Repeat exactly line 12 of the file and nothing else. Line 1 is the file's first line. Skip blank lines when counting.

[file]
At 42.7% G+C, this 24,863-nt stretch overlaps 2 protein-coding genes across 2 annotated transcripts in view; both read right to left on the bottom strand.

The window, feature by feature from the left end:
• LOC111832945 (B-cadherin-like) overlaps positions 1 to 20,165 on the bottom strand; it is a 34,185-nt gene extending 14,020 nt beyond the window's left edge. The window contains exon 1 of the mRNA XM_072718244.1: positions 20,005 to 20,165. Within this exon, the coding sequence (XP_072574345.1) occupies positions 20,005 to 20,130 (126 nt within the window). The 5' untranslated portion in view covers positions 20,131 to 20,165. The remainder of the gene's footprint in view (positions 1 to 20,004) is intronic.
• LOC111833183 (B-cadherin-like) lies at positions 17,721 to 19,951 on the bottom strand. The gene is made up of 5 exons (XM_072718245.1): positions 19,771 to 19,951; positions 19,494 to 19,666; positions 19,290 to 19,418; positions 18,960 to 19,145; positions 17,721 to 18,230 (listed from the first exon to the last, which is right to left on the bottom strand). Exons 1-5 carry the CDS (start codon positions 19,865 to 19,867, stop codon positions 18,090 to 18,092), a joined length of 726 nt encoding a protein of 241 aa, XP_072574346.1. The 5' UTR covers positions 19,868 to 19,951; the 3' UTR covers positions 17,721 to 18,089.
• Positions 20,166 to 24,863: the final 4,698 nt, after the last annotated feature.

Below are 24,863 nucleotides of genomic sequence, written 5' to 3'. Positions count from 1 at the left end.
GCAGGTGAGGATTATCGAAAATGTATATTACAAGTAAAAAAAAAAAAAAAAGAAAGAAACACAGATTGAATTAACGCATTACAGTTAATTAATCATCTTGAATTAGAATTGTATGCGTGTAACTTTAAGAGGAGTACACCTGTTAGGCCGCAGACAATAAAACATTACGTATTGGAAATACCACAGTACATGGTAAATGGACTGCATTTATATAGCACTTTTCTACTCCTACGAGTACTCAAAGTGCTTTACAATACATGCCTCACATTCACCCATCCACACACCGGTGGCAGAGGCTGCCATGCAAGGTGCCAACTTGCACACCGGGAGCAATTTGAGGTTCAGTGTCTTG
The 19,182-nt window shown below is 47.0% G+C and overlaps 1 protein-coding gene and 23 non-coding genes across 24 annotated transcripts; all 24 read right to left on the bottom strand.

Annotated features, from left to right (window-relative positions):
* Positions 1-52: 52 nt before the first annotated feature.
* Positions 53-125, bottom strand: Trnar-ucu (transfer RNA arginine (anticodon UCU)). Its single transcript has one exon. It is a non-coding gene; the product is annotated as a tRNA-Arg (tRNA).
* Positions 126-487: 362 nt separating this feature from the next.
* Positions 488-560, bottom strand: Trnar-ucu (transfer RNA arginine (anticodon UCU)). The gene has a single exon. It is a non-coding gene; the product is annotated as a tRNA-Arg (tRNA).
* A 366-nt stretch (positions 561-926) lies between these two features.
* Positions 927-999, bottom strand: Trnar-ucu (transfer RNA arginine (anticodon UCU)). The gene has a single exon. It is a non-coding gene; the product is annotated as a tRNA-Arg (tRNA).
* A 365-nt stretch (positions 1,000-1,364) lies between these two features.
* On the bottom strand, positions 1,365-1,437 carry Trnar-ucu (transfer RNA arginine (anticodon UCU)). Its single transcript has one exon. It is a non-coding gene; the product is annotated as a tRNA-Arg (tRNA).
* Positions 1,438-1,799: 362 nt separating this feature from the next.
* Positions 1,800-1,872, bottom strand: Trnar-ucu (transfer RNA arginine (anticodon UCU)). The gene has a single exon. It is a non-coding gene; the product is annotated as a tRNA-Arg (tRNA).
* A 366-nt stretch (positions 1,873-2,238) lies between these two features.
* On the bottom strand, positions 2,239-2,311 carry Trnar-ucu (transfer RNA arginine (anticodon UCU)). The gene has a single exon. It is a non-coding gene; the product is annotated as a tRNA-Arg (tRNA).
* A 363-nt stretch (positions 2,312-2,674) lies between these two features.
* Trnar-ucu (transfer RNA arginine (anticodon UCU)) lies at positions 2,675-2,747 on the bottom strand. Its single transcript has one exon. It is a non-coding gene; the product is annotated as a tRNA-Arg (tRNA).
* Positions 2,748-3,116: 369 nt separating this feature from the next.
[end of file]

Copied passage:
* Positions 126-487: 362 nt separating this feature from the next.